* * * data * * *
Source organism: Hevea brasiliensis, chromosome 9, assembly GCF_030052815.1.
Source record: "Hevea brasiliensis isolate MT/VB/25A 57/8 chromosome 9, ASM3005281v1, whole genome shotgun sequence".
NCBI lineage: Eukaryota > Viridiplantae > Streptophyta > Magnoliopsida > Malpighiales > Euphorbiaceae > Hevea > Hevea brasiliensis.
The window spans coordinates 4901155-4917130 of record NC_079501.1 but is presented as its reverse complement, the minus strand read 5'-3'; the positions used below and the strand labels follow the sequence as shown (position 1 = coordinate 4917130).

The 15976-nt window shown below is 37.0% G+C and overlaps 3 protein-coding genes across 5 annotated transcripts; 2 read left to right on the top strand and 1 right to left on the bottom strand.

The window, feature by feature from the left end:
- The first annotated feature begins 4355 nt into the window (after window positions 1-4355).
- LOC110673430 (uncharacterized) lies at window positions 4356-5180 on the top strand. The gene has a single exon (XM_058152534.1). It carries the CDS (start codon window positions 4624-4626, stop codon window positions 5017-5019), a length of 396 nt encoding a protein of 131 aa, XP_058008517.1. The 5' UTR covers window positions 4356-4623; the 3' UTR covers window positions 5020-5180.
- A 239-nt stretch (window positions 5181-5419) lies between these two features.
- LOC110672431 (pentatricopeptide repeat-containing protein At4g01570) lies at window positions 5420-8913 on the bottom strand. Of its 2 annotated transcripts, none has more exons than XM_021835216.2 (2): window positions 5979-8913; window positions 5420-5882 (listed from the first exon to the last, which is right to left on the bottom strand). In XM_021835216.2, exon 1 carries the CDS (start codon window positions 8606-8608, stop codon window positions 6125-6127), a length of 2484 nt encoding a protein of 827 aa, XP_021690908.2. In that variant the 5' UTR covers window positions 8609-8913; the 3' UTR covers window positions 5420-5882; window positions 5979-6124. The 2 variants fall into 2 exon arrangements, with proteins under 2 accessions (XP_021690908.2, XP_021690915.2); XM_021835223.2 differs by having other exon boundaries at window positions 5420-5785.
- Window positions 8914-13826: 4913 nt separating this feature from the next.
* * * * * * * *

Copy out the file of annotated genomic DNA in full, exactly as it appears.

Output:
Source organism: Hevea brasiliensis, chromosome 9, assembly GCF_030052815.1.
Source record: "Hevea brasiliensis isolate MT/VB/25A 57/8 chromosome 9, ASM3005281v1, whole genome shotgun sequence".
NCBI lineage: Eukaryota > Viridiplantae > Streptophyta > Magnoliopsida > Malpighiales > Euphorbiaceae > Hevea > Hevea brasiliensis.
The window spans coordinates 4901155-4917130 of record NC_079501.1 but is presented as its reverse complement, the minus strand read 5'-3'; the positions used below and the strand labels follow the sequence as shown (position 1 = coordinate 4917130).

The 15976-nt window shown below is 37.0% G+C and overlaps 3 protein-coding genes across 5 annotated transcripts; 2 read left to right on the top strand and 1 right to left on the bottom strand.

The window, feature by feature from the left end:
- The first annotated feature begins 4355 nt into the window (after window positions 1-4355).
- LOC110673430 (uncharacterized) lies at window positions 4356-5180 on the top strand. The gene has a single exon (XM_058152534.1). It carries the CDS (start codon window positions 4624-4626, stop codon window positions 5017-5019), a length of 396 nt encoding a protein of 131 aa, XP_058008517.1. The 5' UTR covers window positions 4356-4623; the 3' UTR covers window positions 5020-5180.
- A 239-nt stretch (window positions 5181-5419) lies between these two features.
- LOC110672431 (pentatricopeptide repeat-containing protein At4g01570) lies at window positions 5420-8913 on the bottom strand. Of its 2 annotated transcripts, none has more exons than XM_021835216.2 (2): window positions 5979-8913; window positions 5420-5882 (listed from the first exon to the last, which is right to left on the bottom strand). In XM_021835216.2, exon 1 carries the CDS (start codon window positions 8606-8608, stop codon window positions 6125-6127), a length of 2484 nt encoding a protein of 827 aa, XP_021690908.2. In that variant the 5' UTR covers window positions 8609-8913; the 3' UTR covers window positions 5420-5882; window positions 5979-6124. The 2 variants fall into 2 exon arrangements, with proteins under 2 accessions (XP_021690908.2, XP_021690915.2); XM_021835223.2 differs by having other exon boundaries at window positions 5420-5785.
- Window positions 8914-13826: 4913 nt separating this feature from the next.